In November 2015 researchers from the USA published the results of their study to assess three products for (a) cleaning effectiveness on ceramic and stainless steel surfaces, and (b) disinfection effectiveness against Escherichia coli and Staphylococcus aureus. The products tested were (1) conventional bleach, (2) environmentally friendly bleach and (3) distilled white vinegar, club soda and tea tree oil, used both in combination and individually. Results showed that for cleaning ceramic surfaces the combination of distilled white vinegar, club soda and tea tree oil was better than either conventional bleach or environmentally friendly bleach although no product was completely effective (effective cleaning was defined as removal of over 85% of Hucker’s soil which is a mixture of evaporated milk, creamy peanut butter, salted butter, stone ground wheat flour, egg yolk, printer ink with boiled linseed oil, saline solution, India ink and water). On stainless steel surfaces the conventional bleach and environmentally friendly bleach were the only products to effectively clean the surface. For disinfection effectiveness, conventional bleach and environmentally friendly bleach achieved ≥5·00 log10 reductions of both Escherichia coli and Staphylococcus aureus. Both the combined and individual components of distilled white vinegar, club soda and tea tree oil were more effective at disinfecting against Escherichia coli than Staphylococcus aureus but it was only the freshly combined components and 50% distilled vinegar that achieved ≥5·00 log10 reductions. Environmentally friendly bleach therefore is an effective alternative to conventional bleach although a combination of distilled white vinegar, club soda and tea tree oil may be an adequate alternative for cleaning ceramic and for household use where complete elimination of micro-organisms is unnecessary. However, the combined product must be freshly prepared each day.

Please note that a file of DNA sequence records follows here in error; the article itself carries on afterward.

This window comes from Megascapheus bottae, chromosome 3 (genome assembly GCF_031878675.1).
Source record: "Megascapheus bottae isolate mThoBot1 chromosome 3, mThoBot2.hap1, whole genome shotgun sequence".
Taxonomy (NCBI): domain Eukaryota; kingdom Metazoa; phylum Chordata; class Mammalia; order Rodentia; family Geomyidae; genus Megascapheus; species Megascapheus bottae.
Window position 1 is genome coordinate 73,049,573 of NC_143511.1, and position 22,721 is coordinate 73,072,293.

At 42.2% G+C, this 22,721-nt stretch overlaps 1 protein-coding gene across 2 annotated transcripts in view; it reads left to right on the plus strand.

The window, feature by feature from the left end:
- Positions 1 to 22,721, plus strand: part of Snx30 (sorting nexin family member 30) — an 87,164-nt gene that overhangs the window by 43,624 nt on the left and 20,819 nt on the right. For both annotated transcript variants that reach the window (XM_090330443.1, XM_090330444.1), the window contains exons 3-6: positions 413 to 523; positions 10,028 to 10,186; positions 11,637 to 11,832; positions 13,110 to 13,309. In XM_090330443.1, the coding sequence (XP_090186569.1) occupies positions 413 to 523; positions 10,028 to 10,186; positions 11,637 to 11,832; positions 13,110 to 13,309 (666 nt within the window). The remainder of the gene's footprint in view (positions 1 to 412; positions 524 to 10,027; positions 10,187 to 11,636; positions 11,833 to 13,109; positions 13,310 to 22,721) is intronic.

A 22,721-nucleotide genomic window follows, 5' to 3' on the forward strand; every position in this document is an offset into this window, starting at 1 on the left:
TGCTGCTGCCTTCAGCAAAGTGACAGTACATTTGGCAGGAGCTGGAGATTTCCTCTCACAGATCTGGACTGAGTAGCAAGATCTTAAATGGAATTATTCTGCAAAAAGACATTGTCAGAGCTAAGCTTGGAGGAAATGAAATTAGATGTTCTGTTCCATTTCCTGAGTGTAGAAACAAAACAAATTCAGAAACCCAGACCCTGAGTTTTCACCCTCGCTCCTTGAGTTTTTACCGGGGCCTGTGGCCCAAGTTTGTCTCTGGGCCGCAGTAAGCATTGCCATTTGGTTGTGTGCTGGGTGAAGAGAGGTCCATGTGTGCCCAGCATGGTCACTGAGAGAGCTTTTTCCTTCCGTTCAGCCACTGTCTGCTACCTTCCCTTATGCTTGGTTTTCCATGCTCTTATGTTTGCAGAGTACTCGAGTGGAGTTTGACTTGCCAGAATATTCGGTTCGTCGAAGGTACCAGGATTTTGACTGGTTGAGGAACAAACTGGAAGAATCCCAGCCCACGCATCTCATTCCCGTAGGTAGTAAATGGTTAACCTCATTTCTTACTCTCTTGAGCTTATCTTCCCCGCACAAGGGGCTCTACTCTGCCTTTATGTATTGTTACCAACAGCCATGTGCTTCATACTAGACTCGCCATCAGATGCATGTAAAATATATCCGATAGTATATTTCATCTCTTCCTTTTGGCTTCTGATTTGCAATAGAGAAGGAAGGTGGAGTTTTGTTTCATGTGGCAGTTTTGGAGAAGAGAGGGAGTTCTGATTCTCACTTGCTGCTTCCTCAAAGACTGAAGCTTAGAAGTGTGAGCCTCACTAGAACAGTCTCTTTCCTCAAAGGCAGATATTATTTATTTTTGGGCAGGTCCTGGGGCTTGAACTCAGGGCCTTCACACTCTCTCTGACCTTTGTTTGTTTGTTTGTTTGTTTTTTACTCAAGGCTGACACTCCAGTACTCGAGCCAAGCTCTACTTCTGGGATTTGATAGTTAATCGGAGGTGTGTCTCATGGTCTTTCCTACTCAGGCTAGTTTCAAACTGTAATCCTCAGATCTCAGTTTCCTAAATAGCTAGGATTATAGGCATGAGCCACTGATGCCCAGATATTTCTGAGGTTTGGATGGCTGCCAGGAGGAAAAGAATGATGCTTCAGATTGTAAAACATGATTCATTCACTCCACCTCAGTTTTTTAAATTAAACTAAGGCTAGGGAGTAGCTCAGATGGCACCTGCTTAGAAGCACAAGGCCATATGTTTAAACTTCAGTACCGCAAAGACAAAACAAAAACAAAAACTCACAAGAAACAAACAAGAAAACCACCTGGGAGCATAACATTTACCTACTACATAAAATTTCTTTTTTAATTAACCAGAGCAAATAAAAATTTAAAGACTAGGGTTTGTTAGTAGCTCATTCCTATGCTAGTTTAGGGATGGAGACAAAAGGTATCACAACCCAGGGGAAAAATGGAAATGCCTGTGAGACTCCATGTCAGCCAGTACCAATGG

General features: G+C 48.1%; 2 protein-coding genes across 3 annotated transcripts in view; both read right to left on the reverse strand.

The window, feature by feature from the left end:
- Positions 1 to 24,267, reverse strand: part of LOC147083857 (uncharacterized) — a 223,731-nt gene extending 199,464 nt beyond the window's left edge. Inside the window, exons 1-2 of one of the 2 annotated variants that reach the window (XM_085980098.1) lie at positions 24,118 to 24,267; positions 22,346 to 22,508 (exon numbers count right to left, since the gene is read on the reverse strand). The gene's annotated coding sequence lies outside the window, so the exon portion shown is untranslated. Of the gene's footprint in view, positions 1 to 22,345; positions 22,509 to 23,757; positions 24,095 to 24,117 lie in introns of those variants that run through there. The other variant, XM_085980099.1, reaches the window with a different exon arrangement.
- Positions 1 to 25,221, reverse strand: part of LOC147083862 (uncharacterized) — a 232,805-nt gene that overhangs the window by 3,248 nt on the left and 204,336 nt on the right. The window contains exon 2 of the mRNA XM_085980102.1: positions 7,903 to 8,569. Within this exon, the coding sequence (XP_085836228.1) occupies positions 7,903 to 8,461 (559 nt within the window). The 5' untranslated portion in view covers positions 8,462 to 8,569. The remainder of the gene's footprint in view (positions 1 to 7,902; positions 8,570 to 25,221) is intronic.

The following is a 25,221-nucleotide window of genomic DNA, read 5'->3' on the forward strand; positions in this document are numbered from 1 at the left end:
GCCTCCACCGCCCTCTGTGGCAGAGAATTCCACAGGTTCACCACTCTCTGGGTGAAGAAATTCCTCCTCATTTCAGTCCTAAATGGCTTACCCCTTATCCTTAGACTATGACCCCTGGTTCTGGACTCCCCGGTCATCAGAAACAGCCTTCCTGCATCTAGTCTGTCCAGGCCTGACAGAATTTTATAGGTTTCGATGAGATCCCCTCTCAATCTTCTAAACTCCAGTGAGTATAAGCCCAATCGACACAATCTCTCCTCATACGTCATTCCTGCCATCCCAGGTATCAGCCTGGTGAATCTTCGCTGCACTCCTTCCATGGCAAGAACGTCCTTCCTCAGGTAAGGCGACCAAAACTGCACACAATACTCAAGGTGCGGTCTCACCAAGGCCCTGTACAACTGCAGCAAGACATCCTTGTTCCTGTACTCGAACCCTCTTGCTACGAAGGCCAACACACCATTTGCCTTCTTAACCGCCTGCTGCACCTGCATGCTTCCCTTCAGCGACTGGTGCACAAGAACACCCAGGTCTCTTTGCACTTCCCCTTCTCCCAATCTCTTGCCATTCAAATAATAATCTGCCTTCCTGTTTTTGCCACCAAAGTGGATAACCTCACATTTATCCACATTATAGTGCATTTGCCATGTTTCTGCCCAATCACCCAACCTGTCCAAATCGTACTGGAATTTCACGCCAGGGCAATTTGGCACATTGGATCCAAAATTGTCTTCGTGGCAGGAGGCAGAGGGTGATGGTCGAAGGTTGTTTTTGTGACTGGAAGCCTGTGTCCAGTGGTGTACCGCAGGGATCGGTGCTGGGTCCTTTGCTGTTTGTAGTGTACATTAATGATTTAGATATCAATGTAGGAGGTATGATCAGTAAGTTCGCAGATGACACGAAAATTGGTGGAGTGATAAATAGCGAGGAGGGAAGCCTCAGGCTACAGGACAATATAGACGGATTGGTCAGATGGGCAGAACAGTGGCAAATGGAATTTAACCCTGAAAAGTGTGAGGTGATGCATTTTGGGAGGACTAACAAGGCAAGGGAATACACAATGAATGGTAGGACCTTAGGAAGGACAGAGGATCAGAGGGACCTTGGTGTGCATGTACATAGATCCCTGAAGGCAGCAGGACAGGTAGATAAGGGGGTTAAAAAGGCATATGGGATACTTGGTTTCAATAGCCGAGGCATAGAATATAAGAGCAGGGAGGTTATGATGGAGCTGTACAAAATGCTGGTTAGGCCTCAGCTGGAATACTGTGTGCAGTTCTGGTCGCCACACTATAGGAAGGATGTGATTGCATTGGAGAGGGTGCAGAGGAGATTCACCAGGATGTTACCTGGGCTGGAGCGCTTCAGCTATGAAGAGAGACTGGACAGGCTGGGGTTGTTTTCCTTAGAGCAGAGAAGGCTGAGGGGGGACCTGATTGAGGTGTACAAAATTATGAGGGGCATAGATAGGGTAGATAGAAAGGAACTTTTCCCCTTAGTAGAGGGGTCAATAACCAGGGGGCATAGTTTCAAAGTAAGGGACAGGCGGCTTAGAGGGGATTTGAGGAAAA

Goodyear N et al. The effectiveness of three home products in cleaning and disinfection of Staphylococcus aureus and Escherichia coli on home environmental surfaces. J Appl Microbiol. 2015 Nov;119(5):1245-52.